- Practice Management
- Professional Development
- About SEMPA
- Career Center
The Society of Emergency Medicine Physician Assistants (SEMPA) closely monitors legislation that could have an impact on emergency medicine physician assistants (EMPAs) and their practice. As such, SEMPA expresses concern regarding the recent legislation passed by the Indiana General Assembly and signed into law by the governor on May 5, 2023, SB 400, requiring hospitals with an emergency department to have at least one physician on site and on duty who is responsible for the emergency department.
SEMPA agrees that emergency care provided in collaboration with board-certified, residency-trained emergency physicians is an ideal care model. However, the requirement of the physical presence is neither realistic nor cost effective at many hospitals across America, particularly Rural Emergency Hospitals and Critical Access Hospitals.
At a time when attrition rates in emergency medicine are escalating, interest in pursuing emergency medicine as a career is declining and all emergency departments are struggling to maintain adequate staffing, the passage of this bill is alarming. It could lead to increased costs and decreased emergency care access to the citizens of Indiana and potentially result in hospital closures in our nation’s most vulnerable areas – rural America.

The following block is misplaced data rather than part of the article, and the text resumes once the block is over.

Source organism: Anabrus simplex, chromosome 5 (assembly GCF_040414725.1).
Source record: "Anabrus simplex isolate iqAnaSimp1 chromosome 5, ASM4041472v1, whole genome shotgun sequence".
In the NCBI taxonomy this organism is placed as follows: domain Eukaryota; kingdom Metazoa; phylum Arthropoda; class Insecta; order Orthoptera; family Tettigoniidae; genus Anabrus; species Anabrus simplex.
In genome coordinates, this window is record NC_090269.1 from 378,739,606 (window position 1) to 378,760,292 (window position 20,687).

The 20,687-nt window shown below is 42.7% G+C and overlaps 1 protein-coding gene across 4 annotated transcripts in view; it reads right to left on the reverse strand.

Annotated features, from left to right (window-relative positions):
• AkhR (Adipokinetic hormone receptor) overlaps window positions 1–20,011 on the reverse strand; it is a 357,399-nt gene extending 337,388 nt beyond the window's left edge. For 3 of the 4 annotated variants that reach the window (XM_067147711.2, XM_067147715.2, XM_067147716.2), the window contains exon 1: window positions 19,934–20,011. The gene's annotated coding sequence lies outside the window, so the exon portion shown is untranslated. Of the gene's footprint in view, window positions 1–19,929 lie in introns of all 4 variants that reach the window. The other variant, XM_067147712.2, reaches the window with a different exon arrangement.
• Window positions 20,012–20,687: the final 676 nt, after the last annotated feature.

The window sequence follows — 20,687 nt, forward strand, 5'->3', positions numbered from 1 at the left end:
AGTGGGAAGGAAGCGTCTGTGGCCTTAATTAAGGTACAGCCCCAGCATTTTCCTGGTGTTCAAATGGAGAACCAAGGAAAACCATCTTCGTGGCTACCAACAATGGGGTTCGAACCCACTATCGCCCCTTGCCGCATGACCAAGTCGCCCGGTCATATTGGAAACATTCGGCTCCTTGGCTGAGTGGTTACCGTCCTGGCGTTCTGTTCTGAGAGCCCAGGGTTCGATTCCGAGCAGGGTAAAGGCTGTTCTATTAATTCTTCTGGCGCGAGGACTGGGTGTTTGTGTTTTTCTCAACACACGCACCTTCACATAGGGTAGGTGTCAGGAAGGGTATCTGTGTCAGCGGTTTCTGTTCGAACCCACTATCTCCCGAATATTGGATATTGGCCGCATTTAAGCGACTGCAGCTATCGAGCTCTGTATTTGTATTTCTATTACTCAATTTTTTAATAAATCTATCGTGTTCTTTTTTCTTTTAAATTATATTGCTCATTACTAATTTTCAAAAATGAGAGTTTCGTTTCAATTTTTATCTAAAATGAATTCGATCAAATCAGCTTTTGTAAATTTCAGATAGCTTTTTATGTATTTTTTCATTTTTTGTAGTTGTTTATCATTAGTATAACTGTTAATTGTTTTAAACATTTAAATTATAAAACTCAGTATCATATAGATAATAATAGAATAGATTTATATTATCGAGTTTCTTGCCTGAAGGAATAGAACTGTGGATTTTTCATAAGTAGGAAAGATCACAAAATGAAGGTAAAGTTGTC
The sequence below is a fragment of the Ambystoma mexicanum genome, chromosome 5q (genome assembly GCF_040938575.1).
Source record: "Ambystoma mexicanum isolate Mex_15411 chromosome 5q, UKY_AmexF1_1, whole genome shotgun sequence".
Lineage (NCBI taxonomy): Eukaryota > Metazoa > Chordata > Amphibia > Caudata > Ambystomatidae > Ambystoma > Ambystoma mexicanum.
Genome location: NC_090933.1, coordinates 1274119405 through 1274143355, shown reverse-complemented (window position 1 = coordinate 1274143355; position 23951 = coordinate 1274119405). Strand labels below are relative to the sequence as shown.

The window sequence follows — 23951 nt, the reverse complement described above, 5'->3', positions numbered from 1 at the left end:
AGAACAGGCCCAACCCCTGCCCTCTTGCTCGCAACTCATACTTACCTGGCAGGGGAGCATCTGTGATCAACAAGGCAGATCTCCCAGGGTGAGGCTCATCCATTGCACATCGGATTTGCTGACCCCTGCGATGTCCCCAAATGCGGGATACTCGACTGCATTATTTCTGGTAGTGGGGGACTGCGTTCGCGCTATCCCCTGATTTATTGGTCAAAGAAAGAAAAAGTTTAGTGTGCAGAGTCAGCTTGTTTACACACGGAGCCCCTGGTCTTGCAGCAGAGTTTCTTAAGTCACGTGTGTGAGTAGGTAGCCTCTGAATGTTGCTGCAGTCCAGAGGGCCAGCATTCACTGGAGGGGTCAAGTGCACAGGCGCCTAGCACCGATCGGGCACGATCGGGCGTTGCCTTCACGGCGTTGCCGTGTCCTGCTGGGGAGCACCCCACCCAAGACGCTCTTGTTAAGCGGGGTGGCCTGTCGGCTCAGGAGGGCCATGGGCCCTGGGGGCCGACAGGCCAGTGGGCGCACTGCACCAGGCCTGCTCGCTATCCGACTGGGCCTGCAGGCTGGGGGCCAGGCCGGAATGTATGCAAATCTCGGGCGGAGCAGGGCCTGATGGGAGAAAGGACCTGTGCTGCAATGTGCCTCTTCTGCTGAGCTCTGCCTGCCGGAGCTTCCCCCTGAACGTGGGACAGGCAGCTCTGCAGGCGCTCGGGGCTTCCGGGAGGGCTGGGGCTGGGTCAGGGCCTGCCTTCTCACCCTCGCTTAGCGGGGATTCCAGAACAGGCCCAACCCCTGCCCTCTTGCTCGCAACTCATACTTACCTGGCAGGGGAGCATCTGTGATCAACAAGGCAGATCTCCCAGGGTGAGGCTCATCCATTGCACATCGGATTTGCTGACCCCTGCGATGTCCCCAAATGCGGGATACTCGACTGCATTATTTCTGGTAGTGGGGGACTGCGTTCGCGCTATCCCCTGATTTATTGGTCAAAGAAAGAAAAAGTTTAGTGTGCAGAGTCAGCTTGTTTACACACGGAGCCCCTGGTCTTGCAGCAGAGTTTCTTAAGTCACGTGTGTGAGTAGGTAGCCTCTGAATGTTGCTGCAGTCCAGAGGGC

The reality is that many emergency departments in rural America are staffed by highly trained and experienced EMPAs who provide safe, evidence-based, high-quality care – often with telemedicine consultation with emergency medicine physicians – to those that would otherwise be denied access to this vital emergency care.
SEMPA will continue its unwavering effort to advocate for its members and the EMPA community at large to ensure that EMPAs are being represented accurately to the public and other emergency medicine stakeholders. SEMPA will also continue to provide education, critical skills training, guidelines and advocacy to EMPAs so that competencies are maintained at the highest level possible to serve patients in all academic, community and Critical Access Hospitals across this country.